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      - page 47 / 47





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primarily international economic, trade, and investment policy now also has a clear domestic effect. The globalization of supply has added complexity to both the managers of the supply chains and to policymaking.

As the 111th Congress and the new Administration consider changes to economic policy, the basic issues raised by global supply chains may come into play, particularly considerations of the incidence of policies. For example, is the goal of a policy to support business to promote the overall efficiency and profitability of U.S. parented supply chains even if significant segments of those chains are located abroad, or is the goal to induce companies to move production or other business activity to the United States even if such action reduces supply chain efficiency and the ability of the U.S.-parented supply chain to compete in the global marketplace? In international trade and investment policies, does the incidence of the policy fall on overseas segments of American parented supply chains? If the policy is to reduce imports into the United States, what effect will that have on global supply chain operations? Is there a balance between trade policies designed to increase U.S. exports (e.g., by reducing tariffs abroad) and those that may induce U.S. companies to move production overseas (e.g., easing foreign country limits on direct investments). As global supply chains attempt to maximize their efficiency and profitability, they face trade-offs between border transaction costs (including tariffs), factor costs (including labor and capital), logistical costs (including shipping), external business costs (ease of doing business, regulations, etc.), and various risks (including security, financial, and political risk). How does government economic policy influence these factors and trade-offs in ways that are in accord with, rather than counter to, U.S. national goals?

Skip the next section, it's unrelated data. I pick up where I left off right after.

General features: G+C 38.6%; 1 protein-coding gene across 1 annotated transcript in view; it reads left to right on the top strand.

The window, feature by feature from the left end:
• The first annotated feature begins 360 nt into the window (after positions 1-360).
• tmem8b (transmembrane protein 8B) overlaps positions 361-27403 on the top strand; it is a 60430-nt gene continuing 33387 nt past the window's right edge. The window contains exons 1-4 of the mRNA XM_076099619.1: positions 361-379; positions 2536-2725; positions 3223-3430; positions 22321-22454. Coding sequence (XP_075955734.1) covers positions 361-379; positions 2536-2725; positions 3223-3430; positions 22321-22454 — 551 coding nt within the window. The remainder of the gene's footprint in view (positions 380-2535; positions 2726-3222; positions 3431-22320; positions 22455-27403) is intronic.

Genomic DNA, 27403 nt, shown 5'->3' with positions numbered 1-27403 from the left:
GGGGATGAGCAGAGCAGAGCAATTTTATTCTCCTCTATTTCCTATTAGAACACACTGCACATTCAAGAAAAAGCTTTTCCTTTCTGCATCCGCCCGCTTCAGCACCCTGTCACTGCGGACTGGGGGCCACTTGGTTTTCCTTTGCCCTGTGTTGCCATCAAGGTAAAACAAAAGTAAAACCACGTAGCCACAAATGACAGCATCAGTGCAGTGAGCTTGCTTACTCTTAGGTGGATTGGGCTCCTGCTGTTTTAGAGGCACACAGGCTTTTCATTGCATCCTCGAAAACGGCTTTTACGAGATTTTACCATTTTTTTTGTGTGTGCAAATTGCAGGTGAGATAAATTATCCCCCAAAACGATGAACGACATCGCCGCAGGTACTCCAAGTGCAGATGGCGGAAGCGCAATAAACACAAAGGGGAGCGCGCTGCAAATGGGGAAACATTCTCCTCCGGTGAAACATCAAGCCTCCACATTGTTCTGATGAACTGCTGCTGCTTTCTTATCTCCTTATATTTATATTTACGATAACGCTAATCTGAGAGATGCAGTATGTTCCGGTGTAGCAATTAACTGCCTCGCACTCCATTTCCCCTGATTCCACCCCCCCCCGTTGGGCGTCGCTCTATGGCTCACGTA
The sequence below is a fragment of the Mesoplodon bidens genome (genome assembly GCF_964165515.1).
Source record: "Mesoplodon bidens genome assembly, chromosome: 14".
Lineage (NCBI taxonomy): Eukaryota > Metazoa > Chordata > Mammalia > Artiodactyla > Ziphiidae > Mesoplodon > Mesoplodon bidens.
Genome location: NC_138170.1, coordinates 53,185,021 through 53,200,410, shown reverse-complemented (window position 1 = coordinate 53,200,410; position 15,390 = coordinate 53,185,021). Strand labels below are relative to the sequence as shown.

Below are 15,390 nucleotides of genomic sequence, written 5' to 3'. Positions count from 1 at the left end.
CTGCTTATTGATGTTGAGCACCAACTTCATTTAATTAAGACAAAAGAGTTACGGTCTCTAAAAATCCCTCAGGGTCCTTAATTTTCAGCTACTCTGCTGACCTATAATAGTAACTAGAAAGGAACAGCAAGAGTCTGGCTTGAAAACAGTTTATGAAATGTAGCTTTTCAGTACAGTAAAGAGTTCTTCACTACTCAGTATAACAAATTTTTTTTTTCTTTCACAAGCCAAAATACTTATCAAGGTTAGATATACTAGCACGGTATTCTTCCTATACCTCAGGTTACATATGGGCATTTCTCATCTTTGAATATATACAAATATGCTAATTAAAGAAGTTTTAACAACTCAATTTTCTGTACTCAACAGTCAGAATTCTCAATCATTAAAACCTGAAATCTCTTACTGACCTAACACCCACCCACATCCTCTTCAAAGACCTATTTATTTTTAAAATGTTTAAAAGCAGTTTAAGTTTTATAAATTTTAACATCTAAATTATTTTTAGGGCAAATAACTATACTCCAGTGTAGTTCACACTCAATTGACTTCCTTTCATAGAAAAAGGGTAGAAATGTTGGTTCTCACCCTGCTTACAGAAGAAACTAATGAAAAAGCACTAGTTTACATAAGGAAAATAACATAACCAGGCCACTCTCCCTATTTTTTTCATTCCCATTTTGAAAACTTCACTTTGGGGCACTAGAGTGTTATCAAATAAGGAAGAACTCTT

  

Dick K. Nanto Specialist in Industry and Trade dnanto@crs.loc.gov, 7-7754


The Kearney Alliance assisted in travel to Tokyo, Japan, and Shanghai, China for interviews by the author of various businesses and organizations engaged in supply chain operations.

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